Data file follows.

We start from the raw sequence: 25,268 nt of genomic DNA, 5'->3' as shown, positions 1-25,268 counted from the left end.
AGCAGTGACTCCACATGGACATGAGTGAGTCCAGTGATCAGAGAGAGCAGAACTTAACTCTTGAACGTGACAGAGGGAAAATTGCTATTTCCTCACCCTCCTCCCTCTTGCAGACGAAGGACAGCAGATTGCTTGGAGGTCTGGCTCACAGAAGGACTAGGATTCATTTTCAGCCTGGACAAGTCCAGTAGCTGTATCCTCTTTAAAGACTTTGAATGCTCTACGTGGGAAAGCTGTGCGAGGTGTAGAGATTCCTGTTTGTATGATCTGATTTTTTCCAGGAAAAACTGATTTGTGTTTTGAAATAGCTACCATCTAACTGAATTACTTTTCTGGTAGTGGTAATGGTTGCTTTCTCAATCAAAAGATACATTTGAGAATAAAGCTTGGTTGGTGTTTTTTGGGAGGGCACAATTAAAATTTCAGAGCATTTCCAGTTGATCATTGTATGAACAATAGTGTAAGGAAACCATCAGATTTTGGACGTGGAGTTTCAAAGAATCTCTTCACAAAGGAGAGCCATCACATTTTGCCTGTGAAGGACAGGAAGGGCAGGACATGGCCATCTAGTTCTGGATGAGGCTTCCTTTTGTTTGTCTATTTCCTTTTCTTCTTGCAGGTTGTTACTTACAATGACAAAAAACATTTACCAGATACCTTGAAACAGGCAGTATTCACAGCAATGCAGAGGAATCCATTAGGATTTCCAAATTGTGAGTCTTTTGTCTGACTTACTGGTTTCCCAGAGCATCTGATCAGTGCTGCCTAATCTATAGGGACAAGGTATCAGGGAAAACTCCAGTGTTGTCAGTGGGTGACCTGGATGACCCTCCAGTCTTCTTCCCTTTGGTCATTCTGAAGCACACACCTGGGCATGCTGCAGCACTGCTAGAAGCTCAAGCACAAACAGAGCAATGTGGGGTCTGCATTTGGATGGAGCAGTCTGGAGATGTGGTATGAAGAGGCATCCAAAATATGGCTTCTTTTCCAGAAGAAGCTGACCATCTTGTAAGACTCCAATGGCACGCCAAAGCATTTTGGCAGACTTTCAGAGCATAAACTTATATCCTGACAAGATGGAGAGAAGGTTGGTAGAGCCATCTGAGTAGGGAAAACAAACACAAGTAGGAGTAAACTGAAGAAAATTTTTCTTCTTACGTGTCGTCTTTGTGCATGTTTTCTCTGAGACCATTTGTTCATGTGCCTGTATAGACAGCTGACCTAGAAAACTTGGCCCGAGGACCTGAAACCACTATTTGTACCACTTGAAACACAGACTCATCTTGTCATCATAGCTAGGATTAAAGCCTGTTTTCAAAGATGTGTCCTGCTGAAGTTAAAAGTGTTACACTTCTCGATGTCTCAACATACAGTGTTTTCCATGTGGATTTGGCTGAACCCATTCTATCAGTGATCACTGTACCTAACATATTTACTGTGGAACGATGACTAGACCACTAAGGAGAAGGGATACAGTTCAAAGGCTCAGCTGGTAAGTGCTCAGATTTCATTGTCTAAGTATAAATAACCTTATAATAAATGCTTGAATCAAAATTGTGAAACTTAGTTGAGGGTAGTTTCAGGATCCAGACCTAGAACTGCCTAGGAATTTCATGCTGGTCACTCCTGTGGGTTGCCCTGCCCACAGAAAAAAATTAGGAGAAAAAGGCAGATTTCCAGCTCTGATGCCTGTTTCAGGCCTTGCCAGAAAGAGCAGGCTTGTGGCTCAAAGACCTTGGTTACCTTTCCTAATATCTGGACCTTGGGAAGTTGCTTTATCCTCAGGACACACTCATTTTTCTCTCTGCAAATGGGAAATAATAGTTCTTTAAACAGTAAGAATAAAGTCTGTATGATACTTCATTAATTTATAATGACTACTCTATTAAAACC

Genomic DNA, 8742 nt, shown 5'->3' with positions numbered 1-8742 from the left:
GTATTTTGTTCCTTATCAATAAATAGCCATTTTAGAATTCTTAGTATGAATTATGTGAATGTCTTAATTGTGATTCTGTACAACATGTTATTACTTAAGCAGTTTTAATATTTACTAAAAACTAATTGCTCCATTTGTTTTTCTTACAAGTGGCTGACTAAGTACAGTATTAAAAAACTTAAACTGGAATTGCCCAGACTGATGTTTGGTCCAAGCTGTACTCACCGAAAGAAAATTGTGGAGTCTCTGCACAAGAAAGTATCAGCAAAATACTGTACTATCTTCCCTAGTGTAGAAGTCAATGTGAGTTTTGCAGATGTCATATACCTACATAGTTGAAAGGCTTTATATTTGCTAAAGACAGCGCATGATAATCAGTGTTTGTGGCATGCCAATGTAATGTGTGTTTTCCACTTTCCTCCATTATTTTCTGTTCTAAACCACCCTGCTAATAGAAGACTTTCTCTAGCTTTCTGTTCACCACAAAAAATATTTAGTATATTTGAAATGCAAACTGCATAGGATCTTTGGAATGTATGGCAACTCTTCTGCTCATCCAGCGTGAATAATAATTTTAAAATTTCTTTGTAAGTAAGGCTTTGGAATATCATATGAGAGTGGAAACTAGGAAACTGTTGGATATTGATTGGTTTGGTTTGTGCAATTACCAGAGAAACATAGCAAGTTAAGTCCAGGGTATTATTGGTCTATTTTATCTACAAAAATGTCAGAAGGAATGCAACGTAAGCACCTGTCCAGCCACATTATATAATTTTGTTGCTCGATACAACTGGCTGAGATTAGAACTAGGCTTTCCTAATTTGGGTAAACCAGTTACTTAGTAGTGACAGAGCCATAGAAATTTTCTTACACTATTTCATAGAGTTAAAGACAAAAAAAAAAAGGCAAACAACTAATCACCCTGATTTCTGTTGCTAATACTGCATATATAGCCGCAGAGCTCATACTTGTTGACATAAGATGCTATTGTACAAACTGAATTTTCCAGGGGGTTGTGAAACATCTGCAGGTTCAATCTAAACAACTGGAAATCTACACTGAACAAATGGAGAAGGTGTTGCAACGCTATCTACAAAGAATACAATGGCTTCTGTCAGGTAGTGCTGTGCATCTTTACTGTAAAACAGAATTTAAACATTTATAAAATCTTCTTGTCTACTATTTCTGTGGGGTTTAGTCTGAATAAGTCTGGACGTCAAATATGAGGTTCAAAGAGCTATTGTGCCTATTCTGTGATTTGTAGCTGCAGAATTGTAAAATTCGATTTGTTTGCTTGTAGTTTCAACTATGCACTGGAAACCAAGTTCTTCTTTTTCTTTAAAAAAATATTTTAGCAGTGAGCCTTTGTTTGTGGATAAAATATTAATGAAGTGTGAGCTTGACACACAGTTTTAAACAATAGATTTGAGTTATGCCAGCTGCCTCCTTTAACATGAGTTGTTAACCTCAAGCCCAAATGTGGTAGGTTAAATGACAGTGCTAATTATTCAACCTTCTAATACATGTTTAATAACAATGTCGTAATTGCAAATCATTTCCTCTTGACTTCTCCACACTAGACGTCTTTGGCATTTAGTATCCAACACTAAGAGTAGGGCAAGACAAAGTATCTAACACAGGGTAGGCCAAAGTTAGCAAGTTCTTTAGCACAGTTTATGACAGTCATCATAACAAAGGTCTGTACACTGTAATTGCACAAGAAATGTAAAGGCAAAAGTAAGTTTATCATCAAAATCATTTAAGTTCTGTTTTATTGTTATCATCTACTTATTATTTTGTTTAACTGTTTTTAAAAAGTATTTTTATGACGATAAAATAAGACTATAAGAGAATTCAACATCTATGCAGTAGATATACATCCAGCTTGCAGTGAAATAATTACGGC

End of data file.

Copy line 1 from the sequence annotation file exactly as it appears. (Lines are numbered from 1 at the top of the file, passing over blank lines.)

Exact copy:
We start from the raw sequence: 25,268 nt of genomic DNA, 5'->3' as shown, positions 1-25,268 counted from the left end.